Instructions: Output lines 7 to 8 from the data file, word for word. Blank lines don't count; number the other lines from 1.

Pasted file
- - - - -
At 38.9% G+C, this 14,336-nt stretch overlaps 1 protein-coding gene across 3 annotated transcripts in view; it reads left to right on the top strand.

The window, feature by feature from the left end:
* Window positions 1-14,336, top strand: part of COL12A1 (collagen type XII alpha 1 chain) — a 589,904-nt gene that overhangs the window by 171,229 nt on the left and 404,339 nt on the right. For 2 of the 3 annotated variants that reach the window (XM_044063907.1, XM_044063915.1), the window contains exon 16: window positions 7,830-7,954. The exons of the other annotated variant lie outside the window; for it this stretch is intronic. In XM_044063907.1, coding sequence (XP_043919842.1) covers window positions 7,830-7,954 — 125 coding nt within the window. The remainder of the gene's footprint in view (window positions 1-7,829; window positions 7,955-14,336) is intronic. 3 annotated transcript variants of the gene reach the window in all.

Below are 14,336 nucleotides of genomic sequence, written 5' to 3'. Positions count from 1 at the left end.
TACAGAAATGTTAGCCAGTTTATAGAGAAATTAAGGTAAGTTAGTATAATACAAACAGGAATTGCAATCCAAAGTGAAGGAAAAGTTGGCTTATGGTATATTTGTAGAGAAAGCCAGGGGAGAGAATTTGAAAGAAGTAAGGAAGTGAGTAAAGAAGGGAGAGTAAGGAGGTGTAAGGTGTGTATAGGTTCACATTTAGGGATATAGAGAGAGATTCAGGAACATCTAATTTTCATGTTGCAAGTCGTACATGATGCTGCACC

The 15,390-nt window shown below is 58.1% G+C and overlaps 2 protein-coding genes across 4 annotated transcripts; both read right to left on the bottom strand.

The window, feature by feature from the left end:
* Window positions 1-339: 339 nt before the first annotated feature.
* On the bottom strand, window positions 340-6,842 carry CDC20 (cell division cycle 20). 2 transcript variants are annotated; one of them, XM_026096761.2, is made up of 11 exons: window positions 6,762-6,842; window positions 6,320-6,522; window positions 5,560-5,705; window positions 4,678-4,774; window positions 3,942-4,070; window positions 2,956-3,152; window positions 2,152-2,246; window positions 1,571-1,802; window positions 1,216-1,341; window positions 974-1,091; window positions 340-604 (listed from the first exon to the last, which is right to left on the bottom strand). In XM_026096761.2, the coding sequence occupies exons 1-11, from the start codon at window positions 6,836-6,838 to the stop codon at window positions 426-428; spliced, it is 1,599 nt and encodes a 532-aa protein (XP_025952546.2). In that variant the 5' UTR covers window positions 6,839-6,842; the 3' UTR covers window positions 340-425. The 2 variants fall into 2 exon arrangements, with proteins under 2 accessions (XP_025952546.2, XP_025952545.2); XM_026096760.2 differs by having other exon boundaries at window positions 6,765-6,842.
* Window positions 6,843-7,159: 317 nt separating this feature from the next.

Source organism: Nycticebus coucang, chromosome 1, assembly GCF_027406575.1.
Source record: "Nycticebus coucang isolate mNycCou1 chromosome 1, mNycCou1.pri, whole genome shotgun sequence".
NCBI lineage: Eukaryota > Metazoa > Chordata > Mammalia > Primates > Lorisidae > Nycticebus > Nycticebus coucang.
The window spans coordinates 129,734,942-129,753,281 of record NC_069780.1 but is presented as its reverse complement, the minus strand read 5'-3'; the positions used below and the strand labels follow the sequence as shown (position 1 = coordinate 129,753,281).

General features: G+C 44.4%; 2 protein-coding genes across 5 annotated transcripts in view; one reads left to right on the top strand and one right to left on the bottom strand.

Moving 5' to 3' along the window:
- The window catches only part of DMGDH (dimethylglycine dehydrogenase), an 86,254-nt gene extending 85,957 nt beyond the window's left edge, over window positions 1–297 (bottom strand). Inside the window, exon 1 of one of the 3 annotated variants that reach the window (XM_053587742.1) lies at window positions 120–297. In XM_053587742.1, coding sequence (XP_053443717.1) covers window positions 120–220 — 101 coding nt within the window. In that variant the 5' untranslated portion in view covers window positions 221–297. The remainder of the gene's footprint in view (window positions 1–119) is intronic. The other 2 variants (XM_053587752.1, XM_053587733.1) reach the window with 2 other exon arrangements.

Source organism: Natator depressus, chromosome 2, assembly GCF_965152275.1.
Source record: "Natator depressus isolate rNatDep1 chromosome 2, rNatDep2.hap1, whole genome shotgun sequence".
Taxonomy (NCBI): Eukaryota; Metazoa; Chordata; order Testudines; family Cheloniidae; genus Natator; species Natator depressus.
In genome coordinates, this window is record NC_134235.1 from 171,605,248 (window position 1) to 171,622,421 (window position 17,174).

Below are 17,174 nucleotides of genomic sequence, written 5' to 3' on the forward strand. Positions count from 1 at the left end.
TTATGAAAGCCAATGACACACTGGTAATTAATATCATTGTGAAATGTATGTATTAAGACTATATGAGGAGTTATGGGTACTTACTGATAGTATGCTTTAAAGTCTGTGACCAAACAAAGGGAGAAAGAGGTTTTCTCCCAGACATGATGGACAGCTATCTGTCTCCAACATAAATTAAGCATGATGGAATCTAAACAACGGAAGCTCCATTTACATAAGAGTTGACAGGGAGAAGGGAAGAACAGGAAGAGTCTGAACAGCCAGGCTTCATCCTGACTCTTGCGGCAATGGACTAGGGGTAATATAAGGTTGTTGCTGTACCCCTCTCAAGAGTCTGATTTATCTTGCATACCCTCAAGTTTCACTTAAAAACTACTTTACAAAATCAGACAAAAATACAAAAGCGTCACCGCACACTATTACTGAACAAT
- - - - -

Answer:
The window, feature by feature from the left end:
* Window positions 1-339: 339 nt before the first annotated feature.